I hope today finds you doing great! For the last day of SGM week, I promised some personal ideas for Story Grammar Marker, so that's what the post is about today. Again, the best part about SGM is it's flexibility. While the manuals make recommendations and others have their own ways of teaching/implementing, you should feel free to dive in, try different things, and see what works best for you and your students!
Following are ideas that I use to teach/organize/display Story Grammar Marker:
My SGM team from St. Petersburg, FL! For Halloween, we decided to bring Literacy to Life by dressing up as The Paper Bag Princesses!
This is a science fair board covered in felt. The icons stick to it nicely, which helps to store all of my "extra" Braidy pieces not being used at that time!
The student story braids hang on Command hooks on the wall. The students know that when they come in the classroom, they should grab a story braid before sitting down!
One of the two SGM Bulletin Boards outside of my classroom. We did this one when we first started learning character and feelings. I found body part stickers, and the students chose different facial expressions for their characters!
A few notes:
- Once you really get into SGM, you may find that you are having a hard time navigating around the different teaching manuals. There are so many worksheets (not a bad thing), that sometimes it's hard to remember which ones you have and where to find them. Because of this, I spent time making a copy of the worksheets I use and organizing them into my personal teacher binder. I organized them by icon (character, setting, kickoff, etc.) This way I can choose which worksheet to use for different kids, depending on their ability levels.
- I love to do a Story Grammar Marker "Book of the Month." The book of the month is most always a holiday or seasonal book. We make visuals and crafts that go along with each SGM Book of the Month, and these go on the other SGM Bulletin Board. This is great because many classes use the same book! Here are the ones I used for each month last year.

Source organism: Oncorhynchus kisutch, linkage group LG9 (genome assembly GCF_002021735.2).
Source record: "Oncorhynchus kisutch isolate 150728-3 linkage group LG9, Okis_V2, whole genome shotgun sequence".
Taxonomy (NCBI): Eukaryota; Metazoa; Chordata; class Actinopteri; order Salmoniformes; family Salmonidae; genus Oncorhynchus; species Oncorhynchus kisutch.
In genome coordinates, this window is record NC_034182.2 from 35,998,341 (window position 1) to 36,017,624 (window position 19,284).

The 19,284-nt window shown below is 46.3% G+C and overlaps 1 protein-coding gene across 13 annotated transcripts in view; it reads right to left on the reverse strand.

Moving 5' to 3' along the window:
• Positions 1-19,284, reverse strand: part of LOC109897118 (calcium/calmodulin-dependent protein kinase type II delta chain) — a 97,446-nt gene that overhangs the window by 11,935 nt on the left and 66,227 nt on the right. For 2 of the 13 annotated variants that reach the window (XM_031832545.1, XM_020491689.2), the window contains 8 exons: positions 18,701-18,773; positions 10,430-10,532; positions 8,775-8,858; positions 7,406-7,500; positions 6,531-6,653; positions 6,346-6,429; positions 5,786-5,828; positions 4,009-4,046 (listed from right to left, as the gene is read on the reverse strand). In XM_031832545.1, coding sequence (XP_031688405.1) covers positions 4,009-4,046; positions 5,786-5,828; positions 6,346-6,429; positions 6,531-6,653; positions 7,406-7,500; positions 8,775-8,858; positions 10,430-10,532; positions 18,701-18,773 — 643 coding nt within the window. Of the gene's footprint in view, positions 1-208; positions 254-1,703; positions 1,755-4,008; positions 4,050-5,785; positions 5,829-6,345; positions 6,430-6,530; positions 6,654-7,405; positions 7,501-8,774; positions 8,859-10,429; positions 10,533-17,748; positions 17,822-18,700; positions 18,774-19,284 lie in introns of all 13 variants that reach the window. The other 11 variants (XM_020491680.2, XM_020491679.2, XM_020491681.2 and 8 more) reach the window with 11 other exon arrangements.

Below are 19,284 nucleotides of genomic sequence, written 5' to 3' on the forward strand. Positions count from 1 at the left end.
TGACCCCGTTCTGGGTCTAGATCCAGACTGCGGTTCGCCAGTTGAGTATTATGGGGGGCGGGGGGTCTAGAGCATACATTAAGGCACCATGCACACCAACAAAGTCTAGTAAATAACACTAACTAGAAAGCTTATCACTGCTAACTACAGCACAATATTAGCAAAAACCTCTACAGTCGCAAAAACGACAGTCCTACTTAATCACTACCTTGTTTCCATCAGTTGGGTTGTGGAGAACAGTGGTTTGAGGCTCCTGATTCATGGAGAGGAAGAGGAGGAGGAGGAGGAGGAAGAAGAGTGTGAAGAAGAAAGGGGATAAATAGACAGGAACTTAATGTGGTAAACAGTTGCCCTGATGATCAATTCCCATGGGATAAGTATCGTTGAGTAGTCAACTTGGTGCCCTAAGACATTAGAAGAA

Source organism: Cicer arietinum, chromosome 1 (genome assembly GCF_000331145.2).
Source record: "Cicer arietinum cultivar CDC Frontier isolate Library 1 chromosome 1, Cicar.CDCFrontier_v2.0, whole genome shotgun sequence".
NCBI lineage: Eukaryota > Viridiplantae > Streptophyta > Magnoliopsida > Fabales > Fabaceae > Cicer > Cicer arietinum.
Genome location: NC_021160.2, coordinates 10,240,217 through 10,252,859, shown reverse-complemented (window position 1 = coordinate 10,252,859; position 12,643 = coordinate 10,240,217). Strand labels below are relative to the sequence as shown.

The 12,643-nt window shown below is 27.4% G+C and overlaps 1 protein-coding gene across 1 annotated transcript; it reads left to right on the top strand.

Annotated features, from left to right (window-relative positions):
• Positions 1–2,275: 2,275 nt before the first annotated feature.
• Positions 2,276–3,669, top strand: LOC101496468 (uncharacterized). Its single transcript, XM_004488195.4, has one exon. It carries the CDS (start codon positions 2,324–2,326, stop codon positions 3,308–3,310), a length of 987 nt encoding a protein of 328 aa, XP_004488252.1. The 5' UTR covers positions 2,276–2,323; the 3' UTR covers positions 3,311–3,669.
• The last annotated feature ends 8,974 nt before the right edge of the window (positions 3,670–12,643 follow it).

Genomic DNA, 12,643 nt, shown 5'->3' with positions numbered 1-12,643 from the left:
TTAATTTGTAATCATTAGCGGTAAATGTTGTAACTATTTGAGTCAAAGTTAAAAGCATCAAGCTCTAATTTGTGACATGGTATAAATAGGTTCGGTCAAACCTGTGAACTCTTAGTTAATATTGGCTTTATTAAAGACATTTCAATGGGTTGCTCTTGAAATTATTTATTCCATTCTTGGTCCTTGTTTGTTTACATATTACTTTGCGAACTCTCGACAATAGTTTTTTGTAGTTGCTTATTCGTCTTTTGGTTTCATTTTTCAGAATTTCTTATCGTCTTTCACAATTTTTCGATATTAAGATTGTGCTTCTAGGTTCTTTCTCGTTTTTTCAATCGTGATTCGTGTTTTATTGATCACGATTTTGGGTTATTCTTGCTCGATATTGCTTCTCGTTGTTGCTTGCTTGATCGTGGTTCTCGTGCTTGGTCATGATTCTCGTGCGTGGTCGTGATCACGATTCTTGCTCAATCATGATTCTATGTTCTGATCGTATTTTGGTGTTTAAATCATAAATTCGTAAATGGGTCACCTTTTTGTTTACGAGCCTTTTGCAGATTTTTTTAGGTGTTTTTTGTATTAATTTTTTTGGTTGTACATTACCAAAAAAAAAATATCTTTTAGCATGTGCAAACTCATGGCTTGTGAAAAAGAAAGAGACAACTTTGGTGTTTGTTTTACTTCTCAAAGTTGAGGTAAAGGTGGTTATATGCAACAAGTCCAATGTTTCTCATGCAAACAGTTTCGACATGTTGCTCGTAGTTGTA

- January-Pierre the Penguin by Jean Marzollo
- February-Somebody Loves You Mr. Hatch by Eileen Spinelli
- March-Lucky Tucker by Leslie McGuirk
- April-Pig's Egg by Katherine Sully
- May-The Night Before Summer Vacation by Natasha Wing
- September-The Teacher From the Black Lagoon by Mike Thaler
- October-The Little Old Lady Who Was Not Afraid of Anything by Linda Williams
- November-Turkey Trouble by Wendi Silvano
- December-Just A Snowman by Mercer Mayer
- Use the Data Sheets! They help you know exactly where to start on each kid, and exactly what areas you need to spend more time on. (And exactly how far the kiddos have come!)
- Utilize the SGM blog on Mindwing Concepts for additional ideas.
- Get other teachers involved! Carryover into the general education classes is key!
- Be creative! You can print pictures from stories and velcro them on Braidy, make sequencing visuals for story retell, use the magnets, stamps, and just about anything else to teach SGM!